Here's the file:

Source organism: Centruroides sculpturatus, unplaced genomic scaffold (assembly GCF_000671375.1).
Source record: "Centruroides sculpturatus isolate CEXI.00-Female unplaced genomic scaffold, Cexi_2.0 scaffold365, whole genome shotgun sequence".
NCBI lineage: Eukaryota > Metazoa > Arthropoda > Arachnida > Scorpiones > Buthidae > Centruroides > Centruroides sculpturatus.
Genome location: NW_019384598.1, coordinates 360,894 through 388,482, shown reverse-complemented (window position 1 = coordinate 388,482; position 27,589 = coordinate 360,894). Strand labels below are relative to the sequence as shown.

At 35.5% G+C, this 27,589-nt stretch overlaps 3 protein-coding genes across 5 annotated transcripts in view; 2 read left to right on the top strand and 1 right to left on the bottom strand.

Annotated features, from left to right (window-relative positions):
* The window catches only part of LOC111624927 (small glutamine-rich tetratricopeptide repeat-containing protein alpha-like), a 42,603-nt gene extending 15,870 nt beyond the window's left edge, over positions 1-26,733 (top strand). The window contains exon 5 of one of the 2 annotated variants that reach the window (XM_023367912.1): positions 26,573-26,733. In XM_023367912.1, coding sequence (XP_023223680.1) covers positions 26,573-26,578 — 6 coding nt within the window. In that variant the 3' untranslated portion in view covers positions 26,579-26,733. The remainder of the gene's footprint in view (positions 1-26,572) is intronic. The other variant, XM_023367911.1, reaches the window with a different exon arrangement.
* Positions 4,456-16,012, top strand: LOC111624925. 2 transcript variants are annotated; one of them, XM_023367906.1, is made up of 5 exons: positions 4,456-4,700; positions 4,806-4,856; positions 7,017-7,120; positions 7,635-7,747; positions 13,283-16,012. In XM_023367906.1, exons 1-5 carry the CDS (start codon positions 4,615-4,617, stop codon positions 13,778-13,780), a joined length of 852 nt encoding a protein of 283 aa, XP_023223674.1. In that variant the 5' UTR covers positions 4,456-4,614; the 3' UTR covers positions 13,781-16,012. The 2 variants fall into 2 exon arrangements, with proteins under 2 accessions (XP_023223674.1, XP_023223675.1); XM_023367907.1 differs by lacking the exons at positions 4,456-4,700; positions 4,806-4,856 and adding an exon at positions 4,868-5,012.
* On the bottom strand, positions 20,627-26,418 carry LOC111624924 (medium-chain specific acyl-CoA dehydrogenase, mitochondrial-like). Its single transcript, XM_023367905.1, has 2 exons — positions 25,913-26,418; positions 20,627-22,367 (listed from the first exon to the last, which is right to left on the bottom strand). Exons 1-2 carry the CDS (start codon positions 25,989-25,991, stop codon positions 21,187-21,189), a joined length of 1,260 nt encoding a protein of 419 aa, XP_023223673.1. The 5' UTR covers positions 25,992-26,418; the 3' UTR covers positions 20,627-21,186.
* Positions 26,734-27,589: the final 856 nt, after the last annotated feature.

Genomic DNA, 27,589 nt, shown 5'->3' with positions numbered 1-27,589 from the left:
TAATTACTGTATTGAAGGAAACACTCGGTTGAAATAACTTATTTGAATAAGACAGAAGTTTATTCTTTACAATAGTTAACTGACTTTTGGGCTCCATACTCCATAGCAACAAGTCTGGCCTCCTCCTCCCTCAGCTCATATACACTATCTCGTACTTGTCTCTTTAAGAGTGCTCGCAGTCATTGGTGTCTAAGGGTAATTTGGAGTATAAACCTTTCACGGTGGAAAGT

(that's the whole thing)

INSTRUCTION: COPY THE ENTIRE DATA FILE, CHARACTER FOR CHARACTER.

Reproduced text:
Source organism: Centruroides sculpturatus, unplaced genomic scaffold (assembly GCF_000671375.1).
Source record: "Centruroides sculpturatus isolate CEXI.00-Female unplaced genomic scaffold, Cexi_2.0 scaffold365, whole genome shotgun sequence".
NCBI lineage: Eukaryota > Metazoa > Arthropoda > Arachnida > Scorpiones > Buthidae > Centruroides > Centruroides sculpturatus.
Genome location: NW_019384598.1, coordinates 360,894 through 388,482, shown reverse-complemented (window position 1 = coordinate 388,482; position 27,589 = coordinate 360,894). Strand labels below are relative to the sequence as shown.

At 35.5% G+C, this 27,589-nt stretch overlaps 3 protein-coding genes across 5 annotated transcripts in view; 2 read left to right on the top strand and 1 right to left on the bottom strand.

Annotated features, from left to right (window-relative positions):
* The window catches only part of LOC111624927 (small glutamine-rich tetratricopeptide repeat-containing protein alpha-like), a 42,603-nt gene extending 15,870 nt beyond the window's left edge, over positions 1-26,733 (top strand). The window contains exon 5 of one of the 2 annotated variants that reach the window (XM_023367912.1): positions 26,573-26,733. In XM_023367912.1, coding sequence (XP_023223680.1) covers positions 26,573-26,578 — 6 coding nt within the window. In that variant the 3' untranslated portion in view covers positions 26,579-26,733. The remainder of the gene's footprint in view (positions 1-26,572) is intronic. The other variant, XM_023367911.1, reaches the window with a different exon arrangement.
* Positions 4,456-16,012, top strand: LOC111624925. 2 transcript variants are annotated; one of them, XM_023367906.1, is made up of 5 exons: positions 4,456-4,700; positions 4,806-4,856; positions 7,017-7,120; positions 7,635-7,747; positions 13,283-16,012. In XM_023367906.1, exons 1-5 carry the CDS (start codon positions 4,615-4,617, stop codon positions 13,778-13,780), a joined length of 852 nt encoding a protein of 283 aa, XP_023223674.1. In that variant the 5' UTR covers positions 4,456-4,614; the 3' UTR covers positions 13,781-16,012. The 2 variants fall into 2 exon arrangements, with proteins under 2 accessions (XP_023223674.1, XP_023223675.1); XM_023367907.1 differs by lacking the exons at positions 4,456-4,700; positions 4,806-4,856 and adding an exon at positions 4,868-5,012.
* On the bottom strand, positions 20,627-26,418 carry LOC111624924 (medium-chain specific acyl-CoA dehydrogenase, mitochondrial-like). Its single transcript, XM_023367905.1, has 2 exons — positions 25,913-26,418; positions 20,627-22,367 (listed from the first exon to the last, which is right to left on the bottom strand). Exons 1-2 carry the CDS (start codon positions 25,989-25,991, stop codon positions 21,187-21,189), a joined length of 1,260 nt encoding a protein of 419 aa, XP_023223673.1. The 5' UTR covers positions 25,992-26,418; the 3' UTR covers positions 20,627-21,186.
* Positions 26,734-27,589: the final 856 nt, after the last annotated feature.

Genomic DNA, 27,589 nt, shown 5'->3' with positions numbered 1-27,589 from the left:
TAATTACTGTATTGAAGGAAACACTCGGTTGAAATAACTTATTTGAATAAGACAGAAGTTTATTCTTTACAATAGTTAACTGACTTTTGGGCTCCATACTCCATAGCAACAAGTCTGGCCTCCTCCTCCCTCAGCTCATATACACTATCTCGTACTTGTCTCTTTAAGAGTGCTCGCAGTCATTGGTGTCTAAGGGTAATTTGGAGTATAAACCTTTCACGGTGGAAAGT